ByBenjamin Marlatt, writer at

At first glance, Mona (Katherine Heigl) and Don Champagne (Patrick Wilson) have the perfect, idyllic suburban life. However, Mona’s major OCD, which has her scheduling dates for intercourse and sticking to them, has left Don feeling frustrated and unhappy. That all changes when a brunette bombshell, Dusty (Jordana Brewster) enters his furniture store looking for a job. He hires her, and although it initially seems like an innocent hire, the two are soon caught up in a passionate affair together.

It all goes downhill once Dusty tells Don she’s pregnant with their child, and when Mona finds out, she’ll take extreme measures to make sure Dusty won’t continue disrupting her perfect little world anymore.

It’s not just my own insignificant opinion that Katherine Heigl, whether true or not, carries the stench of bitchiness wherever she goes. Ever since her feature-film breakthrough Knocked Up, Heigl has garnered a notorious reputation amongst filmmakers and castmates as being too opinionated for her own good and extremely difficult to work with. An even bigger stench, though, is the horrendous amount of crappy chick flicks she’s accumulated since that time, a streak that could put even Jennifer Aniston’s record list to shame.

So it seems like a no-brainer that Heigl should take a role that allows her to embrace that crabby persona, yet as much potential for dark, self-deprecating humor as that carries, Home Sweet Hell is an unfortunate misfire.

At first, Home Sweet Hell shows promise. There’s a nice upper-class suburbia look to the production design (it’s sorta similar to Edward Scissorhands), and to her credit, Heigl is, for at least the first half, effective as the anal retentive wife who’s all Stepford on the outside, and controlling she-devil on the inside. But as the film goes on and the plot beings to thicken, director Anthony Burns doesn’t give this film the bite it really needs to work as a black comedy.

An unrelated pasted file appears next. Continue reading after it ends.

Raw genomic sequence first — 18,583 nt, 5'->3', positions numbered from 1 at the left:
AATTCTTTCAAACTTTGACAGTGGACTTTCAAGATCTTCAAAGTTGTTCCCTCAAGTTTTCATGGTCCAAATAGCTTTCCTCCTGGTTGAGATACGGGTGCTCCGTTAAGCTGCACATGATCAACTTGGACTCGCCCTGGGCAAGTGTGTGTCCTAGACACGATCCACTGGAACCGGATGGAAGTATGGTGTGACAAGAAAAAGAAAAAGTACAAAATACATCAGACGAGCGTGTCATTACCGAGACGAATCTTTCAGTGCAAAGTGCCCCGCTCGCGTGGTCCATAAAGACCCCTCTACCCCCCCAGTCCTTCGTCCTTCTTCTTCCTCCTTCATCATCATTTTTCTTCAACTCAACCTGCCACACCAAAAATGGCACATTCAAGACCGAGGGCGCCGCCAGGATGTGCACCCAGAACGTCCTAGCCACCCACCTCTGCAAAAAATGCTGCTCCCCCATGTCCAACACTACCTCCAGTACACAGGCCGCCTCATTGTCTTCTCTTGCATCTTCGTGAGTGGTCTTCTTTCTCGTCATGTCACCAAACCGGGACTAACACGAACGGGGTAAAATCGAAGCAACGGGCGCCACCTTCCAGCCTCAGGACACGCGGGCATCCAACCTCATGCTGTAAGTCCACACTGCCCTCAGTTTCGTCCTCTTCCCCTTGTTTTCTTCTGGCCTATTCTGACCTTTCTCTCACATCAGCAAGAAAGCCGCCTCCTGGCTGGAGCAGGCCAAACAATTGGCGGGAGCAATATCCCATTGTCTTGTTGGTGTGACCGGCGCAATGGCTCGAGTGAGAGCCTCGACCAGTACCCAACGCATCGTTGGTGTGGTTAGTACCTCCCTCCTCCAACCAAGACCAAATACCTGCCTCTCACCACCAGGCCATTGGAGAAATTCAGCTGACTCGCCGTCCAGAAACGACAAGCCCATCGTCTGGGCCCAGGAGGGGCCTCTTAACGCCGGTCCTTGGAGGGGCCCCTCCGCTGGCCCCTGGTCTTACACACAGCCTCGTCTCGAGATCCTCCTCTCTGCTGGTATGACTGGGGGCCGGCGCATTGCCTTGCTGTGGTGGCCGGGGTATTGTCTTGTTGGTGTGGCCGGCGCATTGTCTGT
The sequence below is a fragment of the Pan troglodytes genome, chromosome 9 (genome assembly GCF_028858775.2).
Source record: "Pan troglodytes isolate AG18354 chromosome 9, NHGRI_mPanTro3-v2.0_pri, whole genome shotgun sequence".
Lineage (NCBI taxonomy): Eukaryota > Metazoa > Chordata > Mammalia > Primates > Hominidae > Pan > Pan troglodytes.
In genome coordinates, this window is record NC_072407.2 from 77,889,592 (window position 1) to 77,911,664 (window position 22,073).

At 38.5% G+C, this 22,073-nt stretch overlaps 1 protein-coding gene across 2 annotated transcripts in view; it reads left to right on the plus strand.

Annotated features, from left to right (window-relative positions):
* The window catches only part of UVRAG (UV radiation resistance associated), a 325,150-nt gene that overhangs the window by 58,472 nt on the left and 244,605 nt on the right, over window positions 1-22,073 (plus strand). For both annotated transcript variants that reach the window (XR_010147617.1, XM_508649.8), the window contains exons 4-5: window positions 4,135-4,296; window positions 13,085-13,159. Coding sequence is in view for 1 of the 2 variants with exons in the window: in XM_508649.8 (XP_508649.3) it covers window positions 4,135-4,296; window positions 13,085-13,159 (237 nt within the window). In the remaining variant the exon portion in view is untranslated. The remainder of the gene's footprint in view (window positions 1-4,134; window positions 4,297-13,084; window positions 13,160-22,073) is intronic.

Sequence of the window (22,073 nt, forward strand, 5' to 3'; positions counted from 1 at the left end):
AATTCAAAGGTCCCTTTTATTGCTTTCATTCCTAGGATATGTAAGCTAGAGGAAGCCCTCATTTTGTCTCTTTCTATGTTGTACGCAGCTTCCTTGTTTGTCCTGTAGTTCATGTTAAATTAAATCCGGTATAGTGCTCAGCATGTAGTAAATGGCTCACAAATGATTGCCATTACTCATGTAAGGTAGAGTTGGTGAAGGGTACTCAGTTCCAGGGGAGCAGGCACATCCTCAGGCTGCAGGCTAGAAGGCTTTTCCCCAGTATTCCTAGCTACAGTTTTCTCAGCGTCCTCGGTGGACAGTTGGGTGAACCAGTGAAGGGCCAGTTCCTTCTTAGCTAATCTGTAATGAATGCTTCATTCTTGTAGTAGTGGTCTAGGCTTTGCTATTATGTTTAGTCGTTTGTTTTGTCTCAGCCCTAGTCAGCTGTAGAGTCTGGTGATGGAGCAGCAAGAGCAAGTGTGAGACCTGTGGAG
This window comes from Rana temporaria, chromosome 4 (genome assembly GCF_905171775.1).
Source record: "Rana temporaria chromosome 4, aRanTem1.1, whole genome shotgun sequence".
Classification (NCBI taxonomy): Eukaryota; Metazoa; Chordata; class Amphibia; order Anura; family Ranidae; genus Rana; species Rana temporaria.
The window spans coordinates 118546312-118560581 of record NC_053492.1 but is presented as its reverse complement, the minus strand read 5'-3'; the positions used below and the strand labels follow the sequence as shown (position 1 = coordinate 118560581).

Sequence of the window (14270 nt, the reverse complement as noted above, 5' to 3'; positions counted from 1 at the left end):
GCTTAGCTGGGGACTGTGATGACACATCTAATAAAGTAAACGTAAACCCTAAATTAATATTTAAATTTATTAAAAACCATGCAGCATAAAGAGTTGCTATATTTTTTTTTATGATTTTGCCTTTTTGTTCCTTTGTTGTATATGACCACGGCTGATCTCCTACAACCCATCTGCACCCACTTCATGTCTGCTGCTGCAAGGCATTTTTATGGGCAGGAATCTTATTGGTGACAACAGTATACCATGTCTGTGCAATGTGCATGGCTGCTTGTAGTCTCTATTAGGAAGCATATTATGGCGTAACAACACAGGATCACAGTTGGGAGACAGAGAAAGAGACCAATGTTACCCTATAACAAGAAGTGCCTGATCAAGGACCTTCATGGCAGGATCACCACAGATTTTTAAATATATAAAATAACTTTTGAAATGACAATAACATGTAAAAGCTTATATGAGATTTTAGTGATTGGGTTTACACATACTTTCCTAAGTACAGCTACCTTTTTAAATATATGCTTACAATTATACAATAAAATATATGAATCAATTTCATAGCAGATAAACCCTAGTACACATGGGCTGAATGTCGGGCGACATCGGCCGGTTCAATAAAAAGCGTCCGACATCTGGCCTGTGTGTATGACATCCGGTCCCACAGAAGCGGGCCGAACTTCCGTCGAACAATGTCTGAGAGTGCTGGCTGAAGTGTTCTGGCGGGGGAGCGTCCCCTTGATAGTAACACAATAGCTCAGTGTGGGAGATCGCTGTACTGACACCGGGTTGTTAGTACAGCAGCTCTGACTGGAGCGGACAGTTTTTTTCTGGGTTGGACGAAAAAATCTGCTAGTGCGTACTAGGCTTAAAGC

The film is at its best when Burns shines the spotlight on Heigl and Patrick Wilson’s dysfunctional marriage, but what could’ve been a delightfully morbid satire on their suburban life going to hell in a handbasket (think an even more twisted version War of the Roses or American Beauty), Burns and his three writers (Carlo Allen, Ted Elrick and Tom Lavagnino) bog the second half down with one uninspired turn after the other. Although Jordana Brewster is a sight for sore eyes, and gives a spirited performance, her character gets thrown into a subplot involving an extortion scheme with her biker boyfriend and his gang that adds nothing to the mix. If anything, the gang only brings the energy of the first half to a halt and takes time away from what should’ve been Don and Mona’s story.

Still, you gotta give some props to Heigl for at least now being in on the joke about herself, even though the more the villain inside her reveals itself, the less convincing her performance gets. Patrick Wilson, on the other hand, is consistently good throughout. Wilson’s an underrated actor, but he’s excelled more in dramas than he has in comedies. Despite typecasting over the years making him the obvious choice for this role, it’s nice to see him be able to effectively provide laughs as the emasculated, sad sack husband who’s balls are most definitely in a vice grip held by his wife; it’s just too bad that the material isn’t anywhere close to matching what he brings to this film.

The premise is ripe for satire, yet Home Sweet Hell runs out of gas by the final third of the film, squandering the dark themes its trying to explore with pointless subplots and by blunting any edge this film could’ve had. Heigl, Wilson and Jordana Brewster are all game here, and on the plus side, the fact that Heigl’s willing poke fun at her negative image might be a step back in the right direction for her. However, those three are still unable to elevate the lackluster script that could’ve and should’ve gone darker and deeper into its twisted subject matter.

I give Home Sweet Hell a C- (★★).

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